In early August of 2000 I left my hometown of Grand Rapids, MI and entered the Congregation of Holy Cross. It was a decision that changed my life. For the better part of 6 years I ate, slept, studied, prayed, attended Mass, played basketball and socialized alongside my brothers in Holy Cross while living at Moreau Seminary. While it has been 8 years since my ordination, I still recall the excitement of living in my new home, named after the founder of the Congregation, Blessed Basil Moreau, C.S.C.
While I knew nothing about Fr. Moreau at the time, I would certainly learn. Fr. Moreau was born in 1799 and ordained a priest in 1821. Yet, what ultimately led him to found the Congregation was in response to what he witnessed following the French Revolution. Prior to the Revolution, the Catholic Church had run virtually all of the schools, so when the Church-run schools were closed during the Revolution, there was an entire generation in France that went uneducated not just in the Catholic faith, but in the basics of reading, writing and arithmetic. In response to this tremendous need for education, Moreau was inspired by God to found Holy Cross.
Aware of this history from my time in the seminary and mindful of my role to teach and proclaim the Gospel as a priest, I hoped to experience the life of Fr. Moreau by coordinating a pilgrimage that welcomed a group of university colleagues from Notre Dame to see the sights and sounds of Holy Cross in France. During our time together we spent days retracing the steps of Fr. Moreau from his birthplace in Laigne-en-Belin, France to his final place of rest at the Shrine dedicated to Fr. Moreau in LeMans, France.
Reflecting upon what I've learned from the opportunity to walk as a pilgrim through France, I can't help but to return to the fact that this work of God did not begin in a major city like Paris or have a completely smooth path. It all started with Fr. Moreau responding to the needs of a community devastated by the Revolution. Fr. Moreau actively used his God-given talents to serve those around him in charity, and maintained the tenacity to persevere when challenges came his way.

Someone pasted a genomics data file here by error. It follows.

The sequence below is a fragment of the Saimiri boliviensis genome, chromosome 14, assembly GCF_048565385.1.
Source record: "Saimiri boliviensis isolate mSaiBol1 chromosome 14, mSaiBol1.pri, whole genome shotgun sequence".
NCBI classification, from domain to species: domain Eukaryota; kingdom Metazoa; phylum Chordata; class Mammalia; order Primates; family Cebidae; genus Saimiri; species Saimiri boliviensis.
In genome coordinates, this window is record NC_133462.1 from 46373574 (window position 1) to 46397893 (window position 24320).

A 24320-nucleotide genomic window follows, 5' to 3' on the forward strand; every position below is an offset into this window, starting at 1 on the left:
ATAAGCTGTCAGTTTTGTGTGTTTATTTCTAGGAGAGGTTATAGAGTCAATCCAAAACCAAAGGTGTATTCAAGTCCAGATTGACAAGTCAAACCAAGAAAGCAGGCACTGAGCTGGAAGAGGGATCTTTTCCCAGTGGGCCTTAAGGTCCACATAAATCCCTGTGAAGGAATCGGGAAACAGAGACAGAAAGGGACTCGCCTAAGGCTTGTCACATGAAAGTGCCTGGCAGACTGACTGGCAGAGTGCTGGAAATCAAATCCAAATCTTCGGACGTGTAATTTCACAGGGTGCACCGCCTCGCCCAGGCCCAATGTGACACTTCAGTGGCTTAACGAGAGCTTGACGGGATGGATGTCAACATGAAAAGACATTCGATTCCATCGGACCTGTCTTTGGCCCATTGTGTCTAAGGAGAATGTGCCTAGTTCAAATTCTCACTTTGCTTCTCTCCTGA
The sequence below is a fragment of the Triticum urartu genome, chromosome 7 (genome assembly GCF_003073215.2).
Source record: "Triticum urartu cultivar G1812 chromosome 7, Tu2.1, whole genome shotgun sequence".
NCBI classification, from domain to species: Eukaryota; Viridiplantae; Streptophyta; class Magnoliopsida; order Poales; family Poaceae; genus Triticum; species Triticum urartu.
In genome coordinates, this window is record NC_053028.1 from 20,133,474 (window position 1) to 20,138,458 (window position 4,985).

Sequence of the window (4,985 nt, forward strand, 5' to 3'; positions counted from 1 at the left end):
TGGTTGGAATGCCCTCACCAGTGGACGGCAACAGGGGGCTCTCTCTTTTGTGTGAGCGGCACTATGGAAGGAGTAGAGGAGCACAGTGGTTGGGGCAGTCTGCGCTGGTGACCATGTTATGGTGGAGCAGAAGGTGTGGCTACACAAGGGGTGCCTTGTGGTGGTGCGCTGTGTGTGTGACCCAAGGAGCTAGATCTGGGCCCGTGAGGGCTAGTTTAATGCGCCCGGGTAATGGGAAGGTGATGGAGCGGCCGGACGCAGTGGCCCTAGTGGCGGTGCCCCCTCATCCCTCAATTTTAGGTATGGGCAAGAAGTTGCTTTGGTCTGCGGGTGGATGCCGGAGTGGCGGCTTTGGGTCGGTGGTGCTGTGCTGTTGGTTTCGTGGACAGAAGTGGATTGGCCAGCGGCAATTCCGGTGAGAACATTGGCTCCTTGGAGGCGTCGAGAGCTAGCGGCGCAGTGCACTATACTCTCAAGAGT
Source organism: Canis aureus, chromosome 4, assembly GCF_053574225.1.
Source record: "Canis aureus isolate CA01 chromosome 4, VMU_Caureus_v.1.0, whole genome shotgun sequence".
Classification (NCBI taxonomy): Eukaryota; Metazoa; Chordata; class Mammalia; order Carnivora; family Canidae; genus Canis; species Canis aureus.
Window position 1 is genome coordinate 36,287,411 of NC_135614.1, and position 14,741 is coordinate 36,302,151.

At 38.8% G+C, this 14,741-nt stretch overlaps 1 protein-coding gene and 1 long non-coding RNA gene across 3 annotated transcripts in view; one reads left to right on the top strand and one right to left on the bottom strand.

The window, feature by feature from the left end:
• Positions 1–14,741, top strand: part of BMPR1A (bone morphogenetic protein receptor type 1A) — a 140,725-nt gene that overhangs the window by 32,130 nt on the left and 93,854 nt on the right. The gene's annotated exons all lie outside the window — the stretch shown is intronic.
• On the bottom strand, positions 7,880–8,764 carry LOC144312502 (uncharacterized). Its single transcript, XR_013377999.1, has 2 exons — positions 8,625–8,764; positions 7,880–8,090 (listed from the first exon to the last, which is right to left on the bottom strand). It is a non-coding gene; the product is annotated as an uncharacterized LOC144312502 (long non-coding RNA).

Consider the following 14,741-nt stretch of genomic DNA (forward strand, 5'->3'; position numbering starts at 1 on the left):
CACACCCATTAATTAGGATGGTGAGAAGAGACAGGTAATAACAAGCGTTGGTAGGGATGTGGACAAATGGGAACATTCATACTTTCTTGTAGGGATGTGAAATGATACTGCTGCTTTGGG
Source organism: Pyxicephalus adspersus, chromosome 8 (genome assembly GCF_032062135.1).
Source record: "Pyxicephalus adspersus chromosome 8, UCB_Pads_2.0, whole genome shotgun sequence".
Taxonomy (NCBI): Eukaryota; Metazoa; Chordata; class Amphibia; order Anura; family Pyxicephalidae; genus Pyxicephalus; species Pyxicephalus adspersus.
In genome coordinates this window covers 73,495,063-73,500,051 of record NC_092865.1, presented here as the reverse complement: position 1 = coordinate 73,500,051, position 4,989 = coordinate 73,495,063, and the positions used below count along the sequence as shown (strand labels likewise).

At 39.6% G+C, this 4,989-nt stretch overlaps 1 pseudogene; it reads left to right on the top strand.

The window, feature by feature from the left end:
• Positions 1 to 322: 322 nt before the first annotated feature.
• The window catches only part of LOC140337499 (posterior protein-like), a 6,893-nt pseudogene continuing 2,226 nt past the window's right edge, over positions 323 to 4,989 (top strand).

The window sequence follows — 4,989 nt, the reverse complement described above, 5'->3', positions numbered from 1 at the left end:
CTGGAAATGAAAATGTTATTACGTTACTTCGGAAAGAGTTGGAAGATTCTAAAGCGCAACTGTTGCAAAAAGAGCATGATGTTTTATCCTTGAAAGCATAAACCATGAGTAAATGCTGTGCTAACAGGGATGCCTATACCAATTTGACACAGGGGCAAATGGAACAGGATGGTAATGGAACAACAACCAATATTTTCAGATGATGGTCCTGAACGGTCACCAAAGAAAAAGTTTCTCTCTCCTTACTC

As a Holy Cross priest in 2015, I have the benefit of seeing aspects of Fr. Moreau's vision being realized. We have roughly 1,500 brothers and priests working in schools, parishes, staffing seminaries and missions in 18 countries spread across five continents. We have successful apostolates throughout the world, but it all started from a small place in France with a sincere desire to respond to the needs of the community in which Fr. Moreau found himself.
Looking back on my time at Moreau Seminary, it's fitting that the place bearing his name continues to call young men who possess the traits of faithfulness, perseverance, charity and hope. My prayer is that Holy Cross religious may continue to have the awareness Fr. Moreau possessed toward those in need and the willingness to respond with such conviction.
Fr. Pete McCormick, C.S.C., professed Final Vows in the Congregation of Holy Cross in 2006 and was ordained a priest in 2007. Since his ordination, he has served as the Rector of Keough Hall, and he was recently named Director of Campus Ministry at the University of Notre Dame.